Aggregated statutory damages “so severe and oppressive” held to violate due process
Remedies; TCPA; due process limits on aggregated statutory damages
Wakefield v. ViSalus, Inc. (9th Cir.) 51 F.4th 1109.
Wakefield brought a class action against ViSalus under the Telephone Consumer Protection Act (TCPA), 47 U.S.C. § 227(b)(1), alleging that ViSalus unlawfully sent her and the other class members automated telephone calls featuring an artificial or prerecorded voice message without prior express consent. After a three-day trial, the jury returned a verdict against ViSalus, finding that it sent 1,850,440 prerecorded calls in violation of the TCPA. Because the TCPA sets the minimum statutory damages at $500 per call, the total damage award against ViSalus was $925,220,000. ViSalus challenged the damages award as unconstitutionally excessive, but the district court denied the motion.
On appeal, ViSalus renewed that challenge. ViSalus did not challenge the TCPA’s statutory framework as to the $500 amount for a single violation; several courts have held that the TCPA’s $500 civil remedy in isolation does not violate due process on a per-violation basis. Instead, ViSalus argued that even if the TCPA’s statutory penalty of $500 per violation is constitutional, an aggregate award of $925,220,000 in this class action case was so “severe and oppressive” that it violated ViSalus’s due process rights. The Ninth Circuit agreed and reversed the damages award as excessive.
Juries and legislatures enjoy broad discretion in awarding damages. The due process clauses of the Constitution, however, set outer limits on the magnitude of damages awards. Such constitutional due process concerns are heightened where, as here, statutory damages are awarded as a matter of strict liability when plaintiffs are unable to quantify any actual damages they have suffered from receiving the robocalls.
Over a century ago, in St. Louis, I. M. & S. Ry. Co. v. Williams (1919) 251 U.S. 63, 67, the Supreme Court declared that damages awarded pursuant to a statute violate due process only if the award is “so severe and oppressive as to be wholly disproportioned to the offense and obviously unreasonable.” Courts in this and other circuits have grappled with the constitutionality of statutory damages awards challenged in the aggregate where the award is unusually high because of either the large number of violations at issue in a single dispute or, most relevant to this case, the aggregation of damages in class action litigation.
Several considerations support the application of the Williams constitutional due process test to aggregated statutory damages awards even where the prescribed per-violation award is constitutionally sound. First, although Williams did not address an aggregated damages award, the logic of the case does not turn on the amount of the per-violation penalty. Rather, Williams suggests a general reasonableness and proportionality limit on damages awarded pursuant to statutes, taking into account statutory goals. Williams imposes a constitutional limit on damages that are “so severe and oppressive” as to no longer bear any reasonable or proportioned relationship to the “offense.” Thus, where aggregation has resulted in extraordinarily large awards wholly disproportionate to the goals of the statute, Williams implies a constitutional limit may require reduction.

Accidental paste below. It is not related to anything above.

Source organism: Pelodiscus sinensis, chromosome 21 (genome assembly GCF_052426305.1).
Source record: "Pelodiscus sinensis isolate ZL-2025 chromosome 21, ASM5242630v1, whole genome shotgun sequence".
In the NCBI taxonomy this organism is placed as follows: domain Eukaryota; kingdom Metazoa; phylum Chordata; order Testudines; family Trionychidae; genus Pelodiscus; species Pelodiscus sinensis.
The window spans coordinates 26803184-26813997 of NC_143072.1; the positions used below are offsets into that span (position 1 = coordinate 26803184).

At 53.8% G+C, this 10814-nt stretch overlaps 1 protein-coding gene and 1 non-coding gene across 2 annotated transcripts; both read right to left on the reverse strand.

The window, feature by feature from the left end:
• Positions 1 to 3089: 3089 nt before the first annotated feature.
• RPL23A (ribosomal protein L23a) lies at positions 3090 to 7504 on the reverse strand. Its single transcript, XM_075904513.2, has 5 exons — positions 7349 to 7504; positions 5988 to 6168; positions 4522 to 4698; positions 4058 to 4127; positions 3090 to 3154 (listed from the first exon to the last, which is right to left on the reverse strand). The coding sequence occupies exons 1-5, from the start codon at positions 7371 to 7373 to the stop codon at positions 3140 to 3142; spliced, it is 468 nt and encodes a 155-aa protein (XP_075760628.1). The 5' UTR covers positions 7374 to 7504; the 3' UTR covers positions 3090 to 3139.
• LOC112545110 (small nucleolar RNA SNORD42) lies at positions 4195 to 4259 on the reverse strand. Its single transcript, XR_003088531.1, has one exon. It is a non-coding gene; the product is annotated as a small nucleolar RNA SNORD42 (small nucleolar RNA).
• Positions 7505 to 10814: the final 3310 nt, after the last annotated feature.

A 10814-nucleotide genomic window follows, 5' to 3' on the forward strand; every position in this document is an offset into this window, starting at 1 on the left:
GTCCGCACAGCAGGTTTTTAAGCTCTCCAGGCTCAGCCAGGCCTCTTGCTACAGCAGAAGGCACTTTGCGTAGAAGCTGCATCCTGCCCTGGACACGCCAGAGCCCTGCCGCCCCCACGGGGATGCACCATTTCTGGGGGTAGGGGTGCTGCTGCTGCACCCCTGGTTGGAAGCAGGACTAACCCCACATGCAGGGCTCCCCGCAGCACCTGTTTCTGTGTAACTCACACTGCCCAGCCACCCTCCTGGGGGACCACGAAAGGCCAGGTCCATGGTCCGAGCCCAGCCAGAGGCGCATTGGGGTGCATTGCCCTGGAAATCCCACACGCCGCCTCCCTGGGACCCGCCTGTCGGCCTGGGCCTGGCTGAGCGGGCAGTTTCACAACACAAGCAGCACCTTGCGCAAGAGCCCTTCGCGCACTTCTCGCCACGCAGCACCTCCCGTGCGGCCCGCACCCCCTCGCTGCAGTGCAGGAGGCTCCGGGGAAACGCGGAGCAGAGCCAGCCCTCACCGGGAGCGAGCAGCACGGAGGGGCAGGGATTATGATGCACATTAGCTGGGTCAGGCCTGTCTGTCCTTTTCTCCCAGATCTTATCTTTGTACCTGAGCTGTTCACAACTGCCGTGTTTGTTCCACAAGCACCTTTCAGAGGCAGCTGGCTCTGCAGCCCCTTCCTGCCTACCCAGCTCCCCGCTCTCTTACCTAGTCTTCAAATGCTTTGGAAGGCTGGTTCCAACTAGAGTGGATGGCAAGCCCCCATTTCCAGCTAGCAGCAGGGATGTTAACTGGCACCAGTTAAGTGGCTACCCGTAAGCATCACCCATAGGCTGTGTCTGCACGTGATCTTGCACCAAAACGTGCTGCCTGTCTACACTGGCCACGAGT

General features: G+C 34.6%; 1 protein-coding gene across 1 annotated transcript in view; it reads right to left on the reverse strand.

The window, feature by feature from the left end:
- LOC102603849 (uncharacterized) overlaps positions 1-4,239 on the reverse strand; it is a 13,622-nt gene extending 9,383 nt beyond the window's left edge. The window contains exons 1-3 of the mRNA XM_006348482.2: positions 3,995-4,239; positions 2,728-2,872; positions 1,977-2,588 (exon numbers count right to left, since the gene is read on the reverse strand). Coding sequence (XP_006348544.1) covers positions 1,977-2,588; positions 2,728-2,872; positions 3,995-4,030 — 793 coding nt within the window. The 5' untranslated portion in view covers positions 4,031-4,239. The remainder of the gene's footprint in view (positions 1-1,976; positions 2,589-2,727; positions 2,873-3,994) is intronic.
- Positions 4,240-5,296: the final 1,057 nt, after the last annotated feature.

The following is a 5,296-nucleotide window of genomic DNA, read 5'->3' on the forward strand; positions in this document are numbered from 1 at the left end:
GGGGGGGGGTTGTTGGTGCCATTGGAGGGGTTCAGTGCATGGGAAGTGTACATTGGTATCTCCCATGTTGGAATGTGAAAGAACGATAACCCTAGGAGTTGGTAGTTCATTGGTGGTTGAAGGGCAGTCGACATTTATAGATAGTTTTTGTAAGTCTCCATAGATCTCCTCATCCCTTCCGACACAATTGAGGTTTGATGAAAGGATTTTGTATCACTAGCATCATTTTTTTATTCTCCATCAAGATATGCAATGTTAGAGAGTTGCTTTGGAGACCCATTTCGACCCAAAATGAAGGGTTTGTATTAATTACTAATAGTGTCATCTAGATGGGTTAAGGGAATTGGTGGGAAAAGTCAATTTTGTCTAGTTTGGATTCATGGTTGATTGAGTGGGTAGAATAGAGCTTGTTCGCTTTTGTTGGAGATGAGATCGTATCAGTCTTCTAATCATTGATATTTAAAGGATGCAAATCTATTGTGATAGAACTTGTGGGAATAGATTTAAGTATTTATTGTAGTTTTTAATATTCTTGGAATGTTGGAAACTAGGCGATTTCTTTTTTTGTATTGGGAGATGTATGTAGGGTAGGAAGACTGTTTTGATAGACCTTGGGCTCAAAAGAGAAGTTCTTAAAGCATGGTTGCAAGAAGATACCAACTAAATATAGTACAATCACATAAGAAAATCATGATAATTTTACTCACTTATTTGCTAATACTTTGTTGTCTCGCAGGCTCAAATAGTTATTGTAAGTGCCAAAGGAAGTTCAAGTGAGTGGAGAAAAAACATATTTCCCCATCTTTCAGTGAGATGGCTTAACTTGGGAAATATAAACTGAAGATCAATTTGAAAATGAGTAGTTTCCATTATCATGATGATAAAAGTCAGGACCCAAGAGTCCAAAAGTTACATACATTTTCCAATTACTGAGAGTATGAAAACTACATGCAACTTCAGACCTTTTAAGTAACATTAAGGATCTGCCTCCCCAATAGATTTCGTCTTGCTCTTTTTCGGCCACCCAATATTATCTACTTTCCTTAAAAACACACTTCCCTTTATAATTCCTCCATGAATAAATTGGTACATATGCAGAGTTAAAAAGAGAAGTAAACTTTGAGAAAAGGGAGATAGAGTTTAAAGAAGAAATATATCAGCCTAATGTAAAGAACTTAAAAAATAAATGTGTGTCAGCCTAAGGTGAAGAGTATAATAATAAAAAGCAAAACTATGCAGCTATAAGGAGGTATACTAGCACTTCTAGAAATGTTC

Second, the goals of a statute in imposing a per-violation award may become unduly punitive when aggregated. And statutory penalties, unlike jury awards, are not generally disaggregated by purpose. Indeed, most statutes combine deterrence, compensatory, and punitive goals into a single lump sum per violation. Compensation and deterrence aims can be overshadowed when damages are aggregated, leading to damages awards that are largely punitive and untethered to the statute’s purpose. Where a statute’s compensation and deterrence goals are so greatly overshadowed by punitive elements, constitutional due process limitations are more likely to apply.
The court thus concluded that the aggregated statutory damages here, even where the per-violation penalty is constitutional, are subject to constitutional limitation in extreme situations – that is, when they are “wholly disproportioned” and “obviously unreasonable” in relation to the goals of the statute and the conduct the statute prohibits. As with punitive damages awarded by juries and per-violation statutory damages awards, a district court must consider the magnitude of the aggregated award in relation to the statute’s goals of compensation, deterrence, and punishment and to the proscribed conduct.
The court stressed that only very rarely will an aggregated statutory damages award meet the exacting Williams standard and exceed constitutional limitations where the per-violation amount does not. Constitutional limits on aggregate statutory damages awards therefore must be reserved for circumstances in which a largely punitive per-violation amount results in an aggregate that is gravely disproportionate to and unreasonably related to the legal violation committed.
Jeffrey I. Ehrlich is the principal of the Ehrlich Law Firm in Claremont. He is a cum laude graduate of the Harvard Law School, an appellate specialist certified by the California Board of Legal Specialization, and an emeritus member of the CAALA Board of Governors. He is the editor-in-chief of Advocate magazine, a two-time recipient of the CAALA Appellate Attorney of the Year award, and in 2019 received CAOC’s Streetfighter of the Year award. He is also the chair of the California Academy of Appellate Lawyers’ Task Force on Generative AI and the Law.http://www.ehrlichfirm.com
2023 by the author.
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